Lisa Jackson Steps Down From EPA
The Washington Post announces that Lisa Jackson is resigning as Administrator of EPA. Summarizing her four years at EPA, the Post says:
The slew of rules EPA enacted over the past four years — including the first-ever greenhouse gas standards for vehicles, cuts in mercury and other toxic pollution from power plants and a tighter limit on soot, the nation’s most widespread deadly pollutant — prompted many congressional Republicans and business groups to suggest Jackson was waging a “war on coal.” But it also made Jackson a hero to the environmental community, who viewed her as their most high-profile advocate within the Obama administration.
It will be interesting to see what happens about her replacement. Unlike the consumer protection bureau under Dodd-Frank, EPA can function without a permanent appointee. A 2007 NY Times article reported that many federal agencies were run by acting heads toward the end of the Bush Administration. These acting appointments are authorized by the Vacancy Reform Act. (Note that here is a time limit on how long an acting head can serve unless the same person is nominated to the position, and there are some limitations on who can be appointed acting head.) For this reason, Republicans don’t have quite as much of an incentive to block appointments. On the other hand, unlike (say) DOJ or DOD, EPA is not an agency that they actively support, either, so they probably wouldn’t mind having an acting administrator who might have less clout than a permanent one.
There seem to be a number of possible scenarios:
1. Republicans agree not to filibuster a nominee and use the nomination as an occasion to lambast the agency. Given today’s level of partisanship, an agreement not to filibuster doesn’t seem terribly likely. But maybe an agreement to allow floor votes on cabinet-level appointments is possible as part of the larger dispute over filibuster reform.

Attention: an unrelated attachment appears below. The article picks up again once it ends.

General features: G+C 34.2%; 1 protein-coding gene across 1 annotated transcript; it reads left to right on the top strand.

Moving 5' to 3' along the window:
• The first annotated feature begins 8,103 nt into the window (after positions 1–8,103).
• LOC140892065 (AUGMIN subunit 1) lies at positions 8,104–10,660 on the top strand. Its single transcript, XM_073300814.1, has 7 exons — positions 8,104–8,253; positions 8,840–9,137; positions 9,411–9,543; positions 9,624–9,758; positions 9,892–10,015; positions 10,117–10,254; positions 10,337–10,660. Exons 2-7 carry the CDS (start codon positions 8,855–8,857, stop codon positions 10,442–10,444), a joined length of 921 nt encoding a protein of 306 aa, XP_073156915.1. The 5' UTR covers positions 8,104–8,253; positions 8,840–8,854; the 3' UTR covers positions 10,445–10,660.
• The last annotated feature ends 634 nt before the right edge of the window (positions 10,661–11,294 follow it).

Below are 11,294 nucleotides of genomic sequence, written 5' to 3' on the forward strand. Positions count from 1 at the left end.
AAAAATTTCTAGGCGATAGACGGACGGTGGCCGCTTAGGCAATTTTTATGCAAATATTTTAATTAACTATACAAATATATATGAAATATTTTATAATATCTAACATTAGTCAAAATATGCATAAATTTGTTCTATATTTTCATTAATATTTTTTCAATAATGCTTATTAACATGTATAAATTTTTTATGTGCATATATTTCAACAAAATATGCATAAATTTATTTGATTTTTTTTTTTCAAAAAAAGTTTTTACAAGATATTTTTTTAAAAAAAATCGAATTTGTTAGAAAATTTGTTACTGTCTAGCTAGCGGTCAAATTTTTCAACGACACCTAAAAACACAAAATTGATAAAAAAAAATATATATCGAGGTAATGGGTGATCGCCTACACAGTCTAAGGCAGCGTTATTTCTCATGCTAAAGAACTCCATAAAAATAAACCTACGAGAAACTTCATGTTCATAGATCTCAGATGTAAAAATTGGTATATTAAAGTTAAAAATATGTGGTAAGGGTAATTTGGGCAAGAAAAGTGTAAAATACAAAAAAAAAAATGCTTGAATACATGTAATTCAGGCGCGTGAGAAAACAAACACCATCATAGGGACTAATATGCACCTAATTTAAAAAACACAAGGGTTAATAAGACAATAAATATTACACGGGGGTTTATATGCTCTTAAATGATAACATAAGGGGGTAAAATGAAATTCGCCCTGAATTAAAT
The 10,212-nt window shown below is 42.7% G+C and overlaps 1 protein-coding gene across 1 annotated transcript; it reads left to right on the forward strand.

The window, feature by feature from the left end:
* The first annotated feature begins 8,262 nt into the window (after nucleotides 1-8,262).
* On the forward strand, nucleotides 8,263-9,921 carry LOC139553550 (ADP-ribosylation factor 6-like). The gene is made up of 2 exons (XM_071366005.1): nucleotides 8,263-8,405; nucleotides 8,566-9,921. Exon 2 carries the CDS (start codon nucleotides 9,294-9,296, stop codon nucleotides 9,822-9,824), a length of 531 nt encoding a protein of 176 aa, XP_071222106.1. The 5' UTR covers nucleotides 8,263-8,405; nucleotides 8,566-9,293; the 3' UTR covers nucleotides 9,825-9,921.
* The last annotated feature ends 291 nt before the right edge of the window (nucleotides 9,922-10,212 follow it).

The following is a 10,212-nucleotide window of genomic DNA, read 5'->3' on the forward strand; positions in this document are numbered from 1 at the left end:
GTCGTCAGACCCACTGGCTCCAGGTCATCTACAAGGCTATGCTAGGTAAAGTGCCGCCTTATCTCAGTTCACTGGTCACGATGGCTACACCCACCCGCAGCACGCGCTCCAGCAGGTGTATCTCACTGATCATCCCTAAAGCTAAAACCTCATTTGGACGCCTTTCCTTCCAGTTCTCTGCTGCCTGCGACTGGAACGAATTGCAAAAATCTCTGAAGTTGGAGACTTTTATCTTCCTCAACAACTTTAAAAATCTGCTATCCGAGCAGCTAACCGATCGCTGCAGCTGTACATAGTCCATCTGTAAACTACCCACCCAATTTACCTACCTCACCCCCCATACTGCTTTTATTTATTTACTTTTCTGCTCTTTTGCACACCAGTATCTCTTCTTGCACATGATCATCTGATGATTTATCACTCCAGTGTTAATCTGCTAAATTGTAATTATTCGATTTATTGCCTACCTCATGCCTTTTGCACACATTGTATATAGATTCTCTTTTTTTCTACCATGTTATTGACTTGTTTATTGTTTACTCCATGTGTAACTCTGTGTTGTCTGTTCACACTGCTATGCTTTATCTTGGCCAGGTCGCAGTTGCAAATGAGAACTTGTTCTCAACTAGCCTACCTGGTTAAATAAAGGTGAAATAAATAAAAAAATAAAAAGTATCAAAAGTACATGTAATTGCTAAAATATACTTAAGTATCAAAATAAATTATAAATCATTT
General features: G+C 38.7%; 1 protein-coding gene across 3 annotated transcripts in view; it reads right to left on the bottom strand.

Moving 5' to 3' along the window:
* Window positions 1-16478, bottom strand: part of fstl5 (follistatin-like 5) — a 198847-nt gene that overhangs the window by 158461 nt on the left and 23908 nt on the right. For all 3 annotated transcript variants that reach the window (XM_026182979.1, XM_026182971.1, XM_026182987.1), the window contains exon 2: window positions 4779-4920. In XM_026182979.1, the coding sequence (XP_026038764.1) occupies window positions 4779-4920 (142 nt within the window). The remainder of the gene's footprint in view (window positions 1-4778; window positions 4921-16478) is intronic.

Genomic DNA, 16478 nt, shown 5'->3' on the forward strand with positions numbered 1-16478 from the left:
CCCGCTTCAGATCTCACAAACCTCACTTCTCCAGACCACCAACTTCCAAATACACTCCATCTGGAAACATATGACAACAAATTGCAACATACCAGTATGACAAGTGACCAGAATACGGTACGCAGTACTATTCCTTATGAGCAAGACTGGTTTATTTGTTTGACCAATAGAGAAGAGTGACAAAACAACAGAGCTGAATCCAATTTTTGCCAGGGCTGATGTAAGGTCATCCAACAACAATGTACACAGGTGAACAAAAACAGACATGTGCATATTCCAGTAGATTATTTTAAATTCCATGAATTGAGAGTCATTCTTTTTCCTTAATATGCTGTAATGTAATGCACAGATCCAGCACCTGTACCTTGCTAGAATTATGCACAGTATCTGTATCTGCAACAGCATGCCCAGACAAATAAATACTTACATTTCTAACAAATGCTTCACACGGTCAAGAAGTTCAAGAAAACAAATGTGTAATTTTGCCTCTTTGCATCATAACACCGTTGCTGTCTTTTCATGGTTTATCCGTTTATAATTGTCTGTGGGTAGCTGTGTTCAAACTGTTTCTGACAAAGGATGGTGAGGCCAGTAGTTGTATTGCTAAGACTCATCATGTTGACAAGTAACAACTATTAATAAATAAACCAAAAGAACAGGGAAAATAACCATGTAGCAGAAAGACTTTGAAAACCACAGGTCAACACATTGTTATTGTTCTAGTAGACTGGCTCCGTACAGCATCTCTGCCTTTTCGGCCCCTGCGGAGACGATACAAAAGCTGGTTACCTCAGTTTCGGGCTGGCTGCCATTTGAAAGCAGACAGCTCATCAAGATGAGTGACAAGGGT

2. Obama finds a nominee who can get support from enough Republicans to overcome a filibuster. (But what concessions would Obama need to make in return? And is there any possible EPA nominee who would be acceptable to Democrats and also able to attract votes from Republican Senators these days?)
3. Obama decides not to bother trying to find a permanent replacement immediately, leaving an acting administrator in charge. Later, he either finesses the time limits in the Vacancy Reform Act and sticks with an acting head, or he moves to one of the other options. Picking a really aggressive acting administrator might give Republicans an incentive to confirm some more moderate nominee.
4. Obama makes a recess appointment, perhaps after Republicans refuse to allow a vote on sa nominee.
Given the dysfunctional state of Congress, it’s hard to know how anything at all gets done in D.C. It will be interesting to see how this one plays out.
Dan Farber has written and taught on environmental and constitutional law as well as about contracts, jurisprudence and legislation. Currently at Berkeley Law, he has al…READ more